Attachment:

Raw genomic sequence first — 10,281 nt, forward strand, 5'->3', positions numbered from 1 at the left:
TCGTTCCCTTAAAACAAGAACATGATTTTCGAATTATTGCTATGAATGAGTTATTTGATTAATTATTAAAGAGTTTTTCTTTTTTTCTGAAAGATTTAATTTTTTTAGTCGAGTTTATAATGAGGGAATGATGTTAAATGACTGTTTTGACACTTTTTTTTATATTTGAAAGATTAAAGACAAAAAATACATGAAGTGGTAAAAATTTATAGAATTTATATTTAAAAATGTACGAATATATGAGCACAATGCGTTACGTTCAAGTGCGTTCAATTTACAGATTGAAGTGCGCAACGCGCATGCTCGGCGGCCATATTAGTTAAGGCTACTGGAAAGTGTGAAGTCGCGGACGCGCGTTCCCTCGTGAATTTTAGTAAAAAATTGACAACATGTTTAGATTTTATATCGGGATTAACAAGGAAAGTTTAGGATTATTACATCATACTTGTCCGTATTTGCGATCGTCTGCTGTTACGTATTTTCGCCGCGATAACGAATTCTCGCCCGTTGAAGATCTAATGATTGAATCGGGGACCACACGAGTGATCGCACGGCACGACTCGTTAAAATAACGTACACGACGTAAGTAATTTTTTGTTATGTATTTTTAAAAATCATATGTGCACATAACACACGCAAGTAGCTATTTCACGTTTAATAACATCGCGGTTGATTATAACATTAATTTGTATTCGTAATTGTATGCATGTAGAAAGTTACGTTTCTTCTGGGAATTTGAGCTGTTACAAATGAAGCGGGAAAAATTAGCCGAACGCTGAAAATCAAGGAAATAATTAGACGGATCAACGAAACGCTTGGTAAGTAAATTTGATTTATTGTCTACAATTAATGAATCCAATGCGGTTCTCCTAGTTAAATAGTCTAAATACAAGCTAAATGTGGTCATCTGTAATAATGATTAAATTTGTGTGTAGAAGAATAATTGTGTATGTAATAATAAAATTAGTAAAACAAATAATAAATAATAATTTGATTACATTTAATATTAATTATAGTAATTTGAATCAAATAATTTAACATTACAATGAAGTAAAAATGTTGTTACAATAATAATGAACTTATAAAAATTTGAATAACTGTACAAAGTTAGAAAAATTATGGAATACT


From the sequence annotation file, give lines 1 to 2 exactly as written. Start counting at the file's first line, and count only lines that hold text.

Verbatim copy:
Raw genomic sequence first — 10,281 nt, forward strand, 5'->3', positions numbered from 1 at the left:
TCGTTCCCTTAAAACAAGAACATGATTTTCGAATTATTGCTATGAATGAGTTATTTGATTAATTATTAAAGAGTTTTTCTTTTTTTCTGAAAGATTTAATTTTTTTAGTCGAGTTTATAATGAGGGAATGATGTTAAATGACTGTTTTGACACTTTTTTTTATATTTGAAAGATTAAAGACAAAAAATACATGAAGTGGTAAAAATTTATAGAATTTATATTTAAAAATGTACGAATATATGAGCACAATGCGTTACGTTCAAGTGCGTTCAATTTACAGATTGAAGTGCGCAACGCGCATGCTCGGCGGCCATATTAGTTAAGGCTACTGGAAAGTGTGAAGTCGCGGACGCGCGTTCCCTCGTGAATTTTAGTAAAAAATTGACAACATGTTTAGATTTTATATCGGGATTAACAAGGAAAGTTTAGGATTATTACATCATACTTGTCCGTATTTGCGATCGTCTGCTGTTACGTATTTTCGCCGCGATAACGAATTCTCGCCCGTTGAAGATCTAATGATTGAATCGGGGACCACACGAGTGATCGCACGGCACGACTCGTTAAAATAACGTACACGACGTAAGTAATTTTTTGTTATGTATTTTTAAAAATCATATGTGCACATAACACACGCAAGTAGCTATTTCACGTTTAATAACATCGCGGTTGATTATAACATTAATTTGTATTCGTAATTGTATGCATGTAGAAAGTTACGTTTCTTCTGGGAATTTGAGCTGTTACAAATGAAGCGGGAAAAATTAGCCGAACGCTGAAAATCAAGGAAATAATTAGACGGATCAACGAAACGCTTGGTAAGTAAATTTGATTTATTGTCTACAATTAATGAATCCAATGCGGTTCTCCTAGTTAAATAGTCTAAATACAAGCTAAATGTGGTCATCTGTAATAATGATTAAATTTGTGTGTAGAAGAATAATTGTGTATGTAATAATAAAATTAGTAAAACAAATAATAAATAATAATTTGATTACATTTAATATTAATTATAGTAATTTGAATCAAATAATTTAACATTACAATGAAGTAAAAATGTTGTTACAATAATAATGAACTTATAAAAATTTGAATAACTGTACAAAGTTAGAAAAATTATGGAATACT